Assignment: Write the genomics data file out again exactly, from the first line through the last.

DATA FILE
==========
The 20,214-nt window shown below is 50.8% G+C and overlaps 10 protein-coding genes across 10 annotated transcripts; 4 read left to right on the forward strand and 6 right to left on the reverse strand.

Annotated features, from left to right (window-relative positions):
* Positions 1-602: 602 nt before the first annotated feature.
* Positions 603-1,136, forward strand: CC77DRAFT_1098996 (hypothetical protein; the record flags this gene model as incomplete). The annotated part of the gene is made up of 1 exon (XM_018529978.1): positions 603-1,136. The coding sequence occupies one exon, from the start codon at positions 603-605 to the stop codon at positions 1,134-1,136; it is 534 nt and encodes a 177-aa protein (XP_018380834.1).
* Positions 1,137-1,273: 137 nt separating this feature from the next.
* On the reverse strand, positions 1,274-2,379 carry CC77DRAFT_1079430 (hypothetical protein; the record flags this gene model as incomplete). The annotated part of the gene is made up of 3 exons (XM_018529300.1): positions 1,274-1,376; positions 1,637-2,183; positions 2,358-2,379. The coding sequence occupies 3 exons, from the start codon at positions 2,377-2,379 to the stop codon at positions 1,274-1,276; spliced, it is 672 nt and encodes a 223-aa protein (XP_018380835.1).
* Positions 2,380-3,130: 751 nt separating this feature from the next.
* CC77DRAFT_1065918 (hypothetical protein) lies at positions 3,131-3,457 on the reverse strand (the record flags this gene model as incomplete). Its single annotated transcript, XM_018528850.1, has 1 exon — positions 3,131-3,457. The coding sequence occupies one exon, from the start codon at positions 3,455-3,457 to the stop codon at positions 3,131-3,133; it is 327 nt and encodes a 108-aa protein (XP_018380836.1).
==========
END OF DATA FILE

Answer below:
The 20,214-nt window shown below is 50.8% G+C and overlaps 10 protein-coding genes across 10 annotated transcripts; 4 read left to right on the forward strand and 6 right to left on the reverse strand.

Annotated features, from left to right (window-relative positions):
* Positions 1-602: 602 nt before the first annotated feature.
* Positions 603-1,136, forward strand: CC77DRAFT_1098996 (hypothetical protein; the record flags this gene model as incomplete). The annotated part of the gene is made up of 1 exon (XM_018529978.1): positions 603-1,136. The coding sequence occupies one exon, from the start codon at positions 603-605 to the stop codon at positions 1,134-1,136; it is 534 nt and encodes a 177-aa protein (XP_018380834.1).
* Positions 1,137-1,273: 137 nt separating this feature from the next.
* On the reverse strand, positions 1,274-2,379 carry CC77DRAFT_1079430 (hypothetical protein; the record flags this gene model as incomplete). The annotated part of the gene is made up of 3 exons (XM_018529300.1): positions 1,274-1,376; positions 1,637-2,183; positions 2,358-2,379. The coding sequence occupies 3 exons, from the start codon at positions 2,377-2,379 to the stop codon at positions 1,274-1,276; spliced, it is 672 nt and encodes a 223-aa protein (XP_018380835.1).
* Positions 2,380-3,130: 751 nt separating this feature from the next.
* CC77DRAFT_1065918 (hypothetical protein) lies at positions 3,131-3,457 on the reverse strand (the record flags this gene model as incomplete). Its single annotated transcript, XM_018528850.1, has 1 exon — positions 3,131-3,457. The coding sequence occupies one exon, from the start codon at positions 3,455-3,457 to the stop codon at positions 3,131-3,133; it is 327 nt and encodes a 108-aa protein (XP_018380836.1).